Because you have to approve each transaction as you, er, transact it, YNAB requires more maintenance than other apps. I approve transactions a few times a week. Having to check in that frequently, however, means I can reflect on my priorities in real time. Once I paid off our living expenses, I assigned money for emergencies, summer camps for the kids, and vacation.

Over the past few months, I’ve also decided that I would rather take my kids out for midafternoon boba than buy a latte for myself because I was bored or needed a walk. The goal of Friday family pizza and movie night is to not cook and to spend time together; frozen pizza does that even better than delivery.

As you reprioritize and assign farther into the future, your money “ages” in your bank account. It stretches farther out, for longer. Once you’re no longer worried about your monthly or daily expenses, you can make bigger plans.

“I’m not saying I want people to love money,” said Mecham. (He wasn’t.) “But what if money really was just the fruit of our labor? Let’s give it the respect it deserves. You can’t put a formula on someone and say, ‘This is what you need to do with your money or else you’re not adulting.’ You want to think about your money in an imaginative or inventive way, not a punitive way.”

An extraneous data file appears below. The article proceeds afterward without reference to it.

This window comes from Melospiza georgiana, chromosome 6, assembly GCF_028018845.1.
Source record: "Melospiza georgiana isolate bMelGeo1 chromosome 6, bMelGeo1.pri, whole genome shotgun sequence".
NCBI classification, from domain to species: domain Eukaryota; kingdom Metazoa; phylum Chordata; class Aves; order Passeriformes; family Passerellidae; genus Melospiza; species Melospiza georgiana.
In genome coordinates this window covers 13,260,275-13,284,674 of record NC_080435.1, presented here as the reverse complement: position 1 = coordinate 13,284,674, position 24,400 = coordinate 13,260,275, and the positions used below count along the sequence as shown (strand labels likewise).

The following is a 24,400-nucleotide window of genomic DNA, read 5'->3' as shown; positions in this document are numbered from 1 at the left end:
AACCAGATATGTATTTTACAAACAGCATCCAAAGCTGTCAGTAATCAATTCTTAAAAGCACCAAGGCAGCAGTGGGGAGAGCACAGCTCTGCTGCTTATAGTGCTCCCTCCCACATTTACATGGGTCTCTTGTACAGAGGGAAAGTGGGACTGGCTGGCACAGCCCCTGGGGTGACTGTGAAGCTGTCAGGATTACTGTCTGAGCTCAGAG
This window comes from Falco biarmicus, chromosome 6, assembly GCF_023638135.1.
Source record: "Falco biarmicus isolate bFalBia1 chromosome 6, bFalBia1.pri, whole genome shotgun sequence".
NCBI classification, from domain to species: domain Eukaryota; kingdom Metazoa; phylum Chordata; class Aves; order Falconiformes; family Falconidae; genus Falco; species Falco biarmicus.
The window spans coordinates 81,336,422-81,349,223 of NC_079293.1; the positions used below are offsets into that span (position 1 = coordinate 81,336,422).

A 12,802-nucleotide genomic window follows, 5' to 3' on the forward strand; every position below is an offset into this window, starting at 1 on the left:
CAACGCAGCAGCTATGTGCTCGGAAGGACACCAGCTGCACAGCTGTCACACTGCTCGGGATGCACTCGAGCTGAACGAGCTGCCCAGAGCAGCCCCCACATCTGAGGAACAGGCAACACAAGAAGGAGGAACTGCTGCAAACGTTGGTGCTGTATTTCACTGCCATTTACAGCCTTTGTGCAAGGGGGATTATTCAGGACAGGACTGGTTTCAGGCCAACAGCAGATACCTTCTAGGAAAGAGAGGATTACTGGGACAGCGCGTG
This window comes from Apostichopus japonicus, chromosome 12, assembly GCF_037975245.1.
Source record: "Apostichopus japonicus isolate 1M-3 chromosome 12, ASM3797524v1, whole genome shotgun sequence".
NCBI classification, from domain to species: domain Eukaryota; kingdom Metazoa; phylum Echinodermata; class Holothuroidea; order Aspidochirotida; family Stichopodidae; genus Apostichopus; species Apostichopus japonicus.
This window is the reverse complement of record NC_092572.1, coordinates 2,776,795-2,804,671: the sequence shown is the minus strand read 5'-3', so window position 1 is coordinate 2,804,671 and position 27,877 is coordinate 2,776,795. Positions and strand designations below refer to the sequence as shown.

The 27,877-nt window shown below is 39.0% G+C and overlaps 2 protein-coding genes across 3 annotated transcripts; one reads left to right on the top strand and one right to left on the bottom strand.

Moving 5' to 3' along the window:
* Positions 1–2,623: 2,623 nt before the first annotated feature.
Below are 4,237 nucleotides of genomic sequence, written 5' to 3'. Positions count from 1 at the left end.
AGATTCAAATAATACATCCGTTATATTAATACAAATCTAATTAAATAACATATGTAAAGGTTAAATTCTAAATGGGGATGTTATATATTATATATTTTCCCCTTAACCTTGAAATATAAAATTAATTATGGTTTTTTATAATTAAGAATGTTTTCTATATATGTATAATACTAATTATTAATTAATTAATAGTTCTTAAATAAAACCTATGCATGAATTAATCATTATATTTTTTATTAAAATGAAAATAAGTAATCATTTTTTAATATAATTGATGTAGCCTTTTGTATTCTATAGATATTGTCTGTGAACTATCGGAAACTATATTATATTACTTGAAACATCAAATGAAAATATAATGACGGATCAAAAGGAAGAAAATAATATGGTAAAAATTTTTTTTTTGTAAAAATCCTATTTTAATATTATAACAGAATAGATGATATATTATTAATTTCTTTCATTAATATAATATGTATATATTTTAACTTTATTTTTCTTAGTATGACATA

No Shame

Both Mecham and I grew up in religious communities. He did not bring it up until I did, but he is a practicing member of the Church of Jesus Christ of Latter-day Saints, and I grew up as a devout Catholic. This brings me to the second thing about YNAB that I like so much, and which is mysteriously built into the UI as well.

“You need to have a budgeting system that acknowledges human frailty and also provides a way to come back from it,” I said. “So many apps gamify money or fitness and then punish you. There’s no way to come back from it.”

“That’s grace,” Mecham said. “You’re talking about grace.”

Say you overspend in one category. A birthday party is coming up, and you want a new dress (even though you already own many, many dresses—this is not from personal experience or anything), so you impulse-buy. YNAB automatically shows you where you still have money free and lets you clear it immediately—with some reflection. OK, I did go over my clothes budget for the month. I will take that from the money I set aside to work on the garden. Do I really like clothes more than gardening? Interesting. You would never be able to tell from looking at me. Maybe I don’t.

That’s what’s most interesting about YNAB. As you could probably tell from browsing the subreddit or the Facebook group, it’s really easy to become invested in your money management software if it focuses not just on the math of budgeting but also the psychological aspects.

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